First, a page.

PMID:
17337632
16.

Localization of the mouse alpha1A-adrenergic receptor (AR) in the brain: alpha1AAR is expressed in neurons, GABAergic interneurons, and NG2 oligodendrocyte progenitors.

Papay R, Gaivin R, Jha A, McCune DF, McGrath JC, Rodrigo MC, Simpson PC, Doze VA, Perez DM.

J Comp Neurol. 2006 Jul 10;497(2):209-22.

PMID:
16705673
17.

Adrenergic receptor modulation of hippocampal CA3 network activity.

Jurgens CW, Boese SJ, King JD, Pyle SJ, Porter JE, Doze VA.

Epilepsy Res. 2005 Aug-Sep;66(1-3):117-28.

PMID:
16140503
18.

Adrenergic receptor characterization of CA1 hippocampal neurons using real time single cell RT-PCR.

Hillman KL, Knudson CA, Carr PA, Doze VA, Porter JE.

Brain Res Mol Brain Res. 2005 Oct 3;139(2):267-76.

PMID:
16005103
19.

Functional characterization of the beta-adrenergic receptor subtypes expressed by CA1 pyramidal cells in the rat hippocampus.

Hillman KL, Doze VA, Porter JE.

J Pharmacol Exp Ther. 2005 Aug;314(2):561-7. Epub 2005 May 20.

PMID:
15908513
20.

Beta1 adrenergic receptor-mediated enhancement of hippocampal CA3 network activity.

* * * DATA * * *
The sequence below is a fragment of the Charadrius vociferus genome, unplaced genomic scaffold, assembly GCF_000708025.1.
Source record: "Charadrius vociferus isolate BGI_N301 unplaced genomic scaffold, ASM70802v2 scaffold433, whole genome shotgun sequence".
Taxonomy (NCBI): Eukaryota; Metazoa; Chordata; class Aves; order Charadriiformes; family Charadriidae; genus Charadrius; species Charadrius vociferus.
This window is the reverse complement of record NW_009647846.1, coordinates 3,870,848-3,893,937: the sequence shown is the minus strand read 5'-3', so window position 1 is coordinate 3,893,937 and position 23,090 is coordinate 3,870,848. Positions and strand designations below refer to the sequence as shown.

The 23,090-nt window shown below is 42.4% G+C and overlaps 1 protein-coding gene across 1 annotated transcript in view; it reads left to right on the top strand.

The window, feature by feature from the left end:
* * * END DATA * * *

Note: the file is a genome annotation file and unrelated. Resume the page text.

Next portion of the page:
Jurgens CW, Rau KE, Knudson CA, King JD, Carr PA, Porter JE, Doze VA.

J Pharmacol Exp Ther. 2005 Aug;314(2):552-60. Epub 2005 May 20.

PMID:
15908512
21.

Comparison of cardiac excitation-contraction coupling in isolated ventricular myocytes between rat and mouse.

Hintz KK, Norby FL, Duan J, Cinnamon MA, Doze VA, Ren J.

Comp Biochem Physiol A Mol Integr Physiol. 2002 Sep;133(1):191-8.

PMID:
12160885
22.

Excitatory actions of norepinephrine on multiple classes of hippocampal CA1 interneurons.

Bergles DE, Doze VA, Madison DV, Smith SJ.

J Neurosci. 1996 Jan 15;16(2):572-85.

23.
24.

Opioid inhibition of GABA release from presynaptic terminals of rat hippocampal interneurons.

Cohen GA, Doze VA, Madison DV.

Neuron. 1992 Aug;9(2):325-35.

PMID:
1497896
25.
26.

Synaptic localization of adrenergic disinhibition in the rat hippocampus.

Doze VA, Cohen GA, Madison DV.

Neuron. 1991 Jun;6(6):889-900.